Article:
Despite this new evidence, curiously in 2008 the impact hypothesis was revived by some pseudoscientists in connection to supposed observations of a meteorite by the Sumerians or to explain the death of the Iceman as a human sacrifice to prevent a nuclear winter after the impact.


Fig.3. Part of the eastern slope of the Maurach gorge where the cutting of a road along the river Ötz has exposed the crushed lower strata of the slide with veins of Frictionite/Pseudotachylite/Hyalomylonite. The upper part of the Köfels landslide moved as a large semi-coherent mass, covered by loose debris.

Fig.4. Drawing of the microscopic view of a (tectonic) shear plane with pseudotachylite in gabbro (rock with pyroxene and feldspar - Fs) of Rhodos. In the grey homogenous mass of the glass (molten and then quickly resolidified) with a sharp contact to the unmodified rock weak flow structures (F) are recognizable and additionally fragments of the primary source rocks.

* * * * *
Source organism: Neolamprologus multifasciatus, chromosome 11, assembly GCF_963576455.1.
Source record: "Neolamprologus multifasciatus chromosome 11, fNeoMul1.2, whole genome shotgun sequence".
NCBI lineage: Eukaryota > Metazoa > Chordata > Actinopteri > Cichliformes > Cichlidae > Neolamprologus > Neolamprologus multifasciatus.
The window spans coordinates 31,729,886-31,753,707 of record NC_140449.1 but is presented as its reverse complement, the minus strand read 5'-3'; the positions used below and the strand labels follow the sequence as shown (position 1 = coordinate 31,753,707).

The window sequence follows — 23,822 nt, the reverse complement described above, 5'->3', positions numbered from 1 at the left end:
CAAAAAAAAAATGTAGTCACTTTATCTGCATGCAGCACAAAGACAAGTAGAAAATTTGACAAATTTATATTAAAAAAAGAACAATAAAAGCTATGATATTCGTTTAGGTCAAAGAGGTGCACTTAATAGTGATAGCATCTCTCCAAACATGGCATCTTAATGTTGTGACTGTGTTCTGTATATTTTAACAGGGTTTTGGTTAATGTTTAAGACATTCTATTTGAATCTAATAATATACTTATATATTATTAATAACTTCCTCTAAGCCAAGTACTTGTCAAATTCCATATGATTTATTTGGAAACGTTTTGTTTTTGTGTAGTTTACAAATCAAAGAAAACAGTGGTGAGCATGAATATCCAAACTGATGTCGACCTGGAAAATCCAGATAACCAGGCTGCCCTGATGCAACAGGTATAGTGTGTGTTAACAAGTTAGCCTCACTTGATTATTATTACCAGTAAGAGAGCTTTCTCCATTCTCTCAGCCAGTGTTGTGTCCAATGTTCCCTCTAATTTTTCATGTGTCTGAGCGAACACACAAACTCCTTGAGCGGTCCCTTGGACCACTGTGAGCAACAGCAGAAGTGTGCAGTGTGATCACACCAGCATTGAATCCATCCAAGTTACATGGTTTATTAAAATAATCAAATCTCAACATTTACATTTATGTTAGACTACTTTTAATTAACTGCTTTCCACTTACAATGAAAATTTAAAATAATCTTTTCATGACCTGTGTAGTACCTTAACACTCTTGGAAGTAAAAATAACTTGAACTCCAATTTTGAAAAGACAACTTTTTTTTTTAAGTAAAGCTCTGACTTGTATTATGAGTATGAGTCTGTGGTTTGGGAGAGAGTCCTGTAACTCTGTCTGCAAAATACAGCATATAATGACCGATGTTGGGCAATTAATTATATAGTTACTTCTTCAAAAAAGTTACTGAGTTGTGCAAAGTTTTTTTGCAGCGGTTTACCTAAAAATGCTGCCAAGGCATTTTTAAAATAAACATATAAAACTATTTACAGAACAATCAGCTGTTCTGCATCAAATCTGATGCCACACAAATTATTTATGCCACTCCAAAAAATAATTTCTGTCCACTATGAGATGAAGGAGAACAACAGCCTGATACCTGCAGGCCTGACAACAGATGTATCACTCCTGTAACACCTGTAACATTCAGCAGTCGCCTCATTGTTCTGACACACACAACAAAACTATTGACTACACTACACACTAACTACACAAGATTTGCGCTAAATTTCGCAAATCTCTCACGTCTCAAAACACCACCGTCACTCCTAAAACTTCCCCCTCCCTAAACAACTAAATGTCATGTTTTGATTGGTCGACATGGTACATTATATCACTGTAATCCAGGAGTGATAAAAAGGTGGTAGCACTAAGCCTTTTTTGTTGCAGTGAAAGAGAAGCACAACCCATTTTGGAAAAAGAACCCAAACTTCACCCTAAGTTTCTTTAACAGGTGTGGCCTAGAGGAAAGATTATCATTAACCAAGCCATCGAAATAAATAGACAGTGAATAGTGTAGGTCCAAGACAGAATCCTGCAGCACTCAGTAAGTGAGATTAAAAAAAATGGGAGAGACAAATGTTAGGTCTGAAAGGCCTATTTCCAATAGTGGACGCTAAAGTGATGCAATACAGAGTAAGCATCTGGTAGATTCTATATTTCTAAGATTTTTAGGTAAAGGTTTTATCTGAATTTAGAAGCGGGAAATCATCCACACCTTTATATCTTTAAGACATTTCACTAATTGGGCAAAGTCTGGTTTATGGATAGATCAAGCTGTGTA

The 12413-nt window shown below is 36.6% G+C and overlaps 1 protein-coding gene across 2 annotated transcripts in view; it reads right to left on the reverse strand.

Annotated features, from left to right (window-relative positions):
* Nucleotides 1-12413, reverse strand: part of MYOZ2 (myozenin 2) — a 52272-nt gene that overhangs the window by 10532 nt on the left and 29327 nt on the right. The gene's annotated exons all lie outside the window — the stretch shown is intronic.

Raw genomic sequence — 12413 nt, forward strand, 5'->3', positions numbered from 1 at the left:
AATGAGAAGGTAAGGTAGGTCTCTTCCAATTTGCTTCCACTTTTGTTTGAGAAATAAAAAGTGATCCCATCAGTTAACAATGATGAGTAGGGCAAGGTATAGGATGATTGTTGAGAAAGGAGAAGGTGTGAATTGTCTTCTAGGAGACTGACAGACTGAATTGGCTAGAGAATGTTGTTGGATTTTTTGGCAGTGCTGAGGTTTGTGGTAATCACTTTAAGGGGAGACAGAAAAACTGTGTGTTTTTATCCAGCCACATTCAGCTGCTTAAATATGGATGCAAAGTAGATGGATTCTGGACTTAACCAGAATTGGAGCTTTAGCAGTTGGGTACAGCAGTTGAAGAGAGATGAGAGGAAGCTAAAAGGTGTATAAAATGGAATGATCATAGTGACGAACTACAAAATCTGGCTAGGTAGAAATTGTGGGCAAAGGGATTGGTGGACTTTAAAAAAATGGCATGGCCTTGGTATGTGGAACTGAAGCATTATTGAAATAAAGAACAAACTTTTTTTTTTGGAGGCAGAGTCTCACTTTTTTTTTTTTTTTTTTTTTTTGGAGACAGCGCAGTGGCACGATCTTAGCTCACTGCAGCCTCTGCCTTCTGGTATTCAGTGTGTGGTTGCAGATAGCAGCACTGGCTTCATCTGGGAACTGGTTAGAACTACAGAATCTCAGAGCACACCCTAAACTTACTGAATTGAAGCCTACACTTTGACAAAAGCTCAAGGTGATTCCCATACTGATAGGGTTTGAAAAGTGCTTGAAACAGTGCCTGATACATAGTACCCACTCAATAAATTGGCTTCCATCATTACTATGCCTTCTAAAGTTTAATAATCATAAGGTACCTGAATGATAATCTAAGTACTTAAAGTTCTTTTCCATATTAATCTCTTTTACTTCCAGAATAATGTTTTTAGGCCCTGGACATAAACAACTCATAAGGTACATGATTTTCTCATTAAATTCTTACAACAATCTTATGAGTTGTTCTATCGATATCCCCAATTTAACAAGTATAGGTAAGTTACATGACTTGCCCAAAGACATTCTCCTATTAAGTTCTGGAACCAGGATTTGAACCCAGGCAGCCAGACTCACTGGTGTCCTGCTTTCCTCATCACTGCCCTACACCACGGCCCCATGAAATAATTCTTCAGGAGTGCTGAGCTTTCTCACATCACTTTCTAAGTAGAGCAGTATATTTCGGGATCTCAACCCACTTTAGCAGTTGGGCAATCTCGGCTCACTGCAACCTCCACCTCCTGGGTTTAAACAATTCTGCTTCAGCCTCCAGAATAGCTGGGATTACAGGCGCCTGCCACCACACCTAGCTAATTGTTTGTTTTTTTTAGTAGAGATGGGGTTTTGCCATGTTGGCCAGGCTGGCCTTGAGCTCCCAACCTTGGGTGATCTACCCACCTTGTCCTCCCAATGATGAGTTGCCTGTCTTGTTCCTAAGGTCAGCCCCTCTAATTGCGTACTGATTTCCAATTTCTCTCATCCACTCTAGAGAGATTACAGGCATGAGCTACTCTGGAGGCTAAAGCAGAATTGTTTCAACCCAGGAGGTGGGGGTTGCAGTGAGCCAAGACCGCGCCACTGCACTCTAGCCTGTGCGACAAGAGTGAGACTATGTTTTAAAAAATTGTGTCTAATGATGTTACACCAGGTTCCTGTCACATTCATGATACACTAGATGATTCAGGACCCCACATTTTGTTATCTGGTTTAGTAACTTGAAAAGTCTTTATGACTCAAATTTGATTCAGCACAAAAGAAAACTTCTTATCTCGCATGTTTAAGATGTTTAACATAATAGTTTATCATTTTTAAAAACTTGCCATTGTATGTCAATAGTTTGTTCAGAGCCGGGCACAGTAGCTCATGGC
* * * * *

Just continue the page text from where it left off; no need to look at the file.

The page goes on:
There is a third geological peculiarity of the landslide of Köfels: The village of Umhausen situated north of the landslide is since 1992 notoriously known for its high percentage of lung diseases and cancer of the local inhabitants.
The lung cancer increase was caused by the unusual high concentration of the radioactive gas Radon in buildings of the area. The presence of such amounts of Radon baffled experts, well above the natural values expected for the underground geology consisting of metamorphic ortho- and paragneiss. Both rocks contain very small quantities of Uranium, which decaying converts to Radon, but the amount of gas released is as the concentration of Uranium in the source rock itself very small. However the rocks of the landslide deposits, on which the village in part stands, are shattered until the single mineral grains, increasing exponentially the surface emanating Radon.